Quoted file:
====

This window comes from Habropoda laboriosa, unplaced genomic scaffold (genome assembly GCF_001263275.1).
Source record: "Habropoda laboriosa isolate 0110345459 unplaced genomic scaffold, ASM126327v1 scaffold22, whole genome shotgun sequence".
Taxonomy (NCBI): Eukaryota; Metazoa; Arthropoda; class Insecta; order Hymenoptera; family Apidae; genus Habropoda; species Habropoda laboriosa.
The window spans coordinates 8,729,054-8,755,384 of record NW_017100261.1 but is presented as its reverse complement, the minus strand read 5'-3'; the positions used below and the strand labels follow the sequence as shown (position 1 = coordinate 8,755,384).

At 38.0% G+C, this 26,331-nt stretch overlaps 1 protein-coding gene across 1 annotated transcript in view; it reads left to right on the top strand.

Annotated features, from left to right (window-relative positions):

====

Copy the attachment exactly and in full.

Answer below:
This window comes from Habropoda laboriosa, unplaced genomic scaffold (genome assembly GCF_001263275.1).
Source record: "Habropoda laboriosa isolate 0110345459 unplaced genomic scaffold, ASM126327v1 scaffold22, whole genome shotgun sequence".
Taxonomy (NCBI): Eukaryota; Metazoa; Arthropoda; class Insecta; order Hymenoptera; family Apidae; genus Habropoda; species Habropoda laboriosa.
The window spans coordinates 8,729,054-8,755,384 of record NW_017100261.1 but is presented as its reverse complement, the minus strand read 5'-3'; the positions used below and the strand labels follow the sequence as shown (position 1 = coordinate 8,755,384).

At 38.0% G+C, this 26,331-nt stretch overlaps 1 protein-coding gene across 1 annotated transcript in view; it reads left to right on the top strand.

Annotated features, from left to right (window-relative positions):